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Hulu takes down Astroworld video after social media backlash. Here's what happened

Hulu quickly took down video, dubbed "Astroworld: Concert From Hell," after a social media backlash.

HOUSTON — When Hulu users opened their app Wednesday night, they might have noticed a new special on the Astroworld festival. 

It didn't last long. 

Hulu quickly took down video, dubbed "Astroworld: Concert From Hell," after a social media backlash, as people questioned why they'd post Astroworld content before a full investigation has been completed.

But the video wasn't a documentary series. It was a 50-minute news piece produced by ABC 13 in Houston

The video explored what happened on the night of the Astroworld tragedy, when 10 people died in a crowd surge during Travis Scott's concert.

The ABC 13 production was in-depth reporting that detailed the initial chaos when gates opened to the crowd surge.

Through Hulu's partnership with Disney, Hulu posted the piece to its app, featuring the "Concert from Hell" title and an image of Scott performing in front of flames.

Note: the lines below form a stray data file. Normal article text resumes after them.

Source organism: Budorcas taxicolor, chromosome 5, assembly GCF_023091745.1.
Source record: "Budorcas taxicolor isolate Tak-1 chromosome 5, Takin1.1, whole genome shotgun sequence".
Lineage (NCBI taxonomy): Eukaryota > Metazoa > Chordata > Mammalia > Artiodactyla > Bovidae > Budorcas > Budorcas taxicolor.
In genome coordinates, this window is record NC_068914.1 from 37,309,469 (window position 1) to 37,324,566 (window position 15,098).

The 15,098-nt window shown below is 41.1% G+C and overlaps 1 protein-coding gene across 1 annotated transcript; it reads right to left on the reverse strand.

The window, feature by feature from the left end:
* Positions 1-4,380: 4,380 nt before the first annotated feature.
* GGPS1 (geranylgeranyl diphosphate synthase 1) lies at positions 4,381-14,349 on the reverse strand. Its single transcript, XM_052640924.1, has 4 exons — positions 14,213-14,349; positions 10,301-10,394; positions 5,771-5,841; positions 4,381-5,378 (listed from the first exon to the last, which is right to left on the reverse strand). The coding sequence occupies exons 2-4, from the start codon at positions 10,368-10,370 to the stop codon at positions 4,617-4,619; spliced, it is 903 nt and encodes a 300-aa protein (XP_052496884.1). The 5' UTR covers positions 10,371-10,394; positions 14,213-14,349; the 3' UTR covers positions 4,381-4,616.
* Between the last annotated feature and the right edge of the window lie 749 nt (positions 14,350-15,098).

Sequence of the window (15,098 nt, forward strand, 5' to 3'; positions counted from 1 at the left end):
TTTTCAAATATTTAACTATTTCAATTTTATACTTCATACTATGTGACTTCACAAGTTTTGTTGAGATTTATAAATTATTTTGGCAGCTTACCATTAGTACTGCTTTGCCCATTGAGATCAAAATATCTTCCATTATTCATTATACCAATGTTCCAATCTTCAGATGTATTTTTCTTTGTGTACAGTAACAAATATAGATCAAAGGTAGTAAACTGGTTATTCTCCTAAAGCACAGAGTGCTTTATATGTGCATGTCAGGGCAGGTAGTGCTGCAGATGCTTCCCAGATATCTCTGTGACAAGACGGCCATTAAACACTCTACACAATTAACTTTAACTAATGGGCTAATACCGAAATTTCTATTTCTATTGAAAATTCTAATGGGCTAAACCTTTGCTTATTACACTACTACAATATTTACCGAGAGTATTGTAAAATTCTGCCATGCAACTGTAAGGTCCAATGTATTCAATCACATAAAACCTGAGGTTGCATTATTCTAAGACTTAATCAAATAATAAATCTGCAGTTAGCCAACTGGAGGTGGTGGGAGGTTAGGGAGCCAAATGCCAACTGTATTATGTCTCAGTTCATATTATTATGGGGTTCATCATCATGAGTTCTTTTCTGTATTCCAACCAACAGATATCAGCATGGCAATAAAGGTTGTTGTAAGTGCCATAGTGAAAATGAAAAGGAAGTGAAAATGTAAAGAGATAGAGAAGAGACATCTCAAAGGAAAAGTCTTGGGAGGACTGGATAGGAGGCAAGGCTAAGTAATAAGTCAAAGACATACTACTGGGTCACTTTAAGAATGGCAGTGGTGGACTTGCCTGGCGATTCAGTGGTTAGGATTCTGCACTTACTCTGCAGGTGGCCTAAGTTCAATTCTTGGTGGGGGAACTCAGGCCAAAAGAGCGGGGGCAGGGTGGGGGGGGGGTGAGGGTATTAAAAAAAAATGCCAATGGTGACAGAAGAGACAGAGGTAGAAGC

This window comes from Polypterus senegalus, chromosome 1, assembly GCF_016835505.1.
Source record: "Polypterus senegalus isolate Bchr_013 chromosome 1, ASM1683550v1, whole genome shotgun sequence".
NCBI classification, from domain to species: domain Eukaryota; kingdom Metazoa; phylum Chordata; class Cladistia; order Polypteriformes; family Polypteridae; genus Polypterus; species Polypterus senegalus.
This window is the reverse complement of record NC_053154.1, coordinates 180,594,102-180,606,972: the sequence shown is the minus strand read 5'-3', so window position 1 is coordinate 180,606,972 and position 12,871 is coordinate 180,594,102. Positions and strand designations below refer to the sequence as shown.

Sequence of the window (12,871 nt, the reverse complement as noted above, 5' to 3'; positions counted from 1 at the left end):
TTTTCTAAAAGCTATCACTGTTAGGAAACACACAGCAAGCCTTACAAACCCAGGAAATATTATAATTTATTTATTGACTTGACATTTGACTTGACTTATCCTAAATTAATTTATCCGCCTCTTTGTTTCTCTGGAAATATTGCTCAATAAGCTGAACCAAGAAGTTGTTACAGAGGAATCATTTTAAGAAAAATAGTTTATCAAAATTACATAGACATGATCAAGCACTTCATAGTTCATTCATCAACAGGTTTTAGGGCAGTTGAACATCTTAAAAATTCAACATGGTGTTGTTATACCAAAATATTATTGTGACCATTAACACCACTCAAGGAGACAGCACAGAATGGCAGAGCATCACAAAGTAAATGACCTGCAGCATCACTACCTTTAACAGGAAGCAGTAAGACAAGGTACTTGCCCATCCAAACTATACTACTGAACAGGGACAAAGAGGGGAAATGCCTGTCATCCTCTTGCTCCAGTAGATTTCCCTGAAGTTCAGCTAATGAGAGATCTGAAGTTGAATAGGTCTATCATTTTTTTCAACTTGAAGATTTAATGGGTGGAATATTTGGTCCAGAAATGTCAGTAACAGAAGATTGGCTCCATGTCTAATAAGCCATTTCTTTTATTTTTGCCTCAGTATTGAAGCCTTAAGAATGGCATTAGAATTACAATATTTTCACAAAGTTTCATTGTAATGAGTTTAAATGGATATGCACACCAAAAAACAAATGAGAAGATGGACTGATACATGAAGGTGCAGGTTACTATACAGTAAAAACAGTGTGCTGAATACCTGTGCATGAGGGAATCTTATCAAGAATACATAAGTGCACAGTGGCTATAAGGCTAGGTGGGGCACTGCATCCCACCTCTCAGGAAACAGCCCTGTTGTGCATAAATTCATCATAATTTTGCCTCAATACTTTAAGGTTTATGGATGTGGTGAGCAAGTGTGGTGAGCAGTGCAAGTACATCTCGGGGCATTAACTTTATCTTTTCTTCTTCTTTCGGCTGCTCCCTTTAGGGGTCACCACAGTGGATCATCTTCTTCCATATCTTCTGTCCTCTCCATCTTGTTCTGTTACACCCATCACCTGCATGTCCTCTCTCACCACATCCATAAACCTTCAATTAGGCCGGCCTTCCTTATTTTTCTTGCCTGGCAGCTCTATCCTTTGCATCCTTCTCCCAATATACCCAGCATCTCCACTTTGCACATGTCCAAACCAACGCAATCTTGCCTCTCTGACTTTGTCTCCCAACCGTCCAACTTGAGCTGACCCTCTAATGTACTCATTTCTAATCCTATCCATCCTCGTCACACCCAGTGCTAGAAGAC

The Hulu homepage, captured in a screenshot by the Twitter account No Jumper, also gave a description of the video, and noted, "1 season available (1 episode)."

The presentation apparently gave Hulu users -- and those reacting on social media -- the impression that a documentary series about the tragedy had already been produced, just weeks after the event happened.

Replies to No Jumper accused Hulu of working too quick, jumping to conclusions and making "a move to scramble for viewership at the expense of a tragedy," as one Twitter user put it.

While Hulu took the video down, ABC 13 in Houston still has the piece on its website, and it didn't appear to get much negative reaction when it was initially posted on the station's social media in November.

The Hulu backlash came as victims' families are still dealing with the tragedy. This week, the family of Ezra Blount, a 9-year-old boy who died in the crowd surge, declined Scott's offer to cover funeral costs.

The attorney for Blount's family penned a heartbreaking letter, obtained by Rolling Stone, to Scott's lawyers, calling Blount's death "a faucet of unimaginable that has no off handle."